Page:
Anthony Caproni’s earliest memories involved spending time in his family’s barbershop. As a young man, he learned how to cut and shave hair from his father and began to work as a full-time barber after graduating from secondary school. When his father retired, Anthony inherited the shop, and it became his pride and joy. Thus, he embarked on what would become a forty-year career as a barber.
Anthony was in good health until his early fifties, when he began to experience concerning physical symptoms. It started out as tingling in his fingers. Then, numbness in his hands and wrists. Finally, the problem progressed into constant shooting pain and loss of strength in both of Anthony’s hands.
An MRI revealed carpal tunnel syndrome, a progressive condition caused by compression of the median nerve in the wrist. Years and years of repetitive arm and hand movements that were a part of his job were now preventing Anthony from working.
Anthony’s doctor suggested rehabilitation and, if there were no improvements, surgery. One thing he was clear about was that Anthony should take a break from the barbershop or his condition could worsen.
Anthony submitted a claim for disability that was part of his life insurance policy. They approved the claim, allowing Anthony to focus on rehabilitation. He closed the shop indefinitely and visited his physical therapist twice a week.
Six weeks after Anthony was first approved for disability benefits, his case manager called and asked when he was scheduled for surgery. Anthony informed her that he was currently seeing a physical therapist and was not sure if he was going to have the surgery he and his doctor had discussed. A week after this telephone conversation, Anthony received a letter stating that his benefits had been terminated. The reason cited in the letter was “non-compliance” with recommended treatment.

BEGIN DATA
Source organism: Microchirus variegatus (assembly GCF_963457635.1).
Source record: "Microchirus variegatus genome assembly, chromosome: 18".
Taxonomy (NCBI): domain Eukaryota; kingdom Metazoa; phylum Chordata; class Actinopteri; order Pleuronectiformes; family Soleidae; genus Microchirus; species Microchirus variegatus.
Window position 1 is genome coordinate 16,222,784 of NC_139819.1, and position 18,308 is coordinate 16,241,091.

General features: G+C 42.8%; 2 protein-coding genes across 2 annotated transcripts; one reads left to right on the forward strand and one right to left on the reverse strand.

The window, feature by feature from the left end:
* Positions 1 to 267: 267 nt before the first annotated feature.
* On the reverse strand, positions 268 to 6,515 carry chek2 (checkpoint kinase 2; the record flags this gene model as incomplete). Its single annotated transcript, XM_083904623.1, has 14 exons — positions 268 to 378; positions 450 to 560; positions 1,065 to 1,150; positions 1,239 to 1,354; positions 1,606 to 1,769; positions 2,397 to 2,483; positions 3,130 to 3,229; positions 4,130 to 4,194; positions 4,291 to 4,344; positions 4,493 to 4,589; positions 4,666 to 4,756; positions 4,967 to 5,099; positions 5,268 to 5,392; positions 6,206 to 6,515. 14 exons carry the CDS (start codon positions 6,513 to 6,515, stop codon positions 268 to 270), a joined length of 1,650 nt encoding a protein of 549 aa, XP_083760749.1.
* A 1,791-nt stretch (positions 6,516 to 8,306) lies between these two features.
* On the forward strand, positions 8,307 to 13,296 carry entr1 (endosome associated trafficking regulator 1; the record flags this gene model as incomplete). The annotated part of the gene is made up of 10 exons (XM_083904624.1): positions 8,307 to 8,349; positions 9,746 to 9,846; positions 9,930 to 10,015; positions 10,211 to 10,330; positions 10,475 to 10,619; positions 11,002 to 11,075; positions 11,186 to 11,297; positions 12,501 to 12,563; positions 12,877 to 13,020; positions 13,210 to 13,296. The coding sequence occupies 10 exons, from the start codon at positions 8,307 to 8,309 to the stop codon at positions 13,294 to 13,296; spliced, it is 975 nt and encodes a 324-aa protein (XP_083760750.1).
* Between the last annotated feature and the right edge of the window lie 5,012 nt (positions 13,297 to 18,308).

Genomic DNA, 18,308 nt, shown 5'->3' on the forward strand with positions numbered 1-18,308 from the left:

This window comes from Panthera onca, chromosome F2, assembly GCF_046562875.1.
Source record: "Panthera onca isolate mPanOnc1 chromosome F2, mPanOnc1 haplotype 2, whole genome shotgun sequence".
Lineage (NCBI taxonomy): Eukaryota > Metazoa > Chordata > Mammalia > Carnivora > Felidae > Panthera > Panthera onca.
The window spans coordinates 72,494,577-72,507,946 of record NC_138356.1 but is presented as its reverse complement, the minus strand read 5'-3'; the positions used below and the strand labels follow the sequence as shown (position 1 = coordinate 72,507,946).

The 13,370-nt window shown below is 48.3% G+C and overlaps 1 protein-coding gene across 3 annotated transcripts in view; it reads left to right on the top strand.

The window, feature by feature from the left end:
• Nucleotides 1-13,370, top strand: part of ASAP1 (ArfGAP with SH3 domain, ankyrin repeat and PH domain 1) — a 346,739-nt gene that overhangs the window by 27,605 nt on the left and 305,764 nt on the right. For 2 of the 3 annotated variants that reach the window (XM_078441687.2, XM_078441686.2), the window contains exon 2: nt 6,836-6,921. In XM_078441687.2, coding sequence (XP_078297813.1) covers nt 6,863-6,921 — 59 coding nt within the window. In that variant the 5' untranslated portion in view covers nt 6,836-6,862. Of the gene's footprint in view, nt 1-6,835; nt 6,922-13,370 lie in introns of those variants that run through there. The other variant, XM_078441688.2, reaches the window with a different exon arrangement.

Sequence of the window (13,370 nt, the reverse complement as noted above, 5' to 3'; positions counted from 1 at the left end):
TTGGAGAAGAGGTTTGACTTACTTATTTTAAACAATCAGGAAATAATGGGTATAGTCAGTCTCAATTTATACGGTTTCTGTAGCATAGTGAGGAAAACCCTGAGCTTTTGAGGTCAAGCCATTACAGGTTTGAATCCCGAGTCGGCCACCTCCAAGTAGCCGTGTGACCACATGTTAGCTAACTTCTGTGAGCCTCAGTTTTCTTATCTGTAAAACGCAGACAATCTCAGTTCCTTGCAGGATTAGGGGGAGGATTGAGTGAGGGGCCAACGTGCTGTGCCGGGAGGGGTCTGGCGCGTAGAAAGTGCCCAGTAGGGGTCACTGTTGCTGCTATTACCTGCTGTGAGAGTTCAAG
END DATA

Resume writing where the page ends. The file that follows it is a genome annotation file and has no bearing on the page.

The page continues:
Anthony and his doctor were taken aback by this; they assumed that the insurance company had misconstrued his clinical notes and records. Together, they submitted an appeal. When that was also denied, Anthony knew he was in trouble. Anthony’s neighbours, who had had their own troubles with their insurance company in the past, recommended he contact Share Lawyers for a free consultation.
Anthony met with Share Lawyers and was assured that it wasn’t the end of the road for his claim. After a thorough assessment, he was provided with a clear explanation of what to expect after suing the insurance company for benefits.
It was a great relief to know that, while legal action was not an overnight resolution; the firm would handle every step of the process so that he no longer had to battle with the insurance company. He could finally focus on getting better while his lawyers focused on winning him the maximum settlement possible.
After reviewing Anthony’s policy and medical history with a fine-tooth comb, Share Lawyers prepared their case against the insurance company.
In mediation, Share Lawyers used expert medical evidence to identify that Anthony had fully complied with all recommended treatments at different points in his disability. The insurance company argued that Anthony should have opted for surgery as soon as he could not continue working; however, Share Lawyers demonstrated that in Anthony’s case, surgery was recommended as a last resort, and that he was pursuing other less invasive options when he was terminated from his benefits. The case was settled after many hours of aggressive negotiations between Share Lawyers and the insurance company’s legal counsel. Anthony was finally awarded a sizeable lump-sum to cover disability benefits owed, a portion of benefits he would have received in the future, as well as a portion of his legal expenses.
Anthony was pleased with the outcome of his case because it afforded him the time to make the best choice for his health. Ultimately, he did require carpal tunnel release surgery, and he was able to return to work a few months later on a modified basis.
All names and identifying details have been changed to protect the confidentiality of all involved.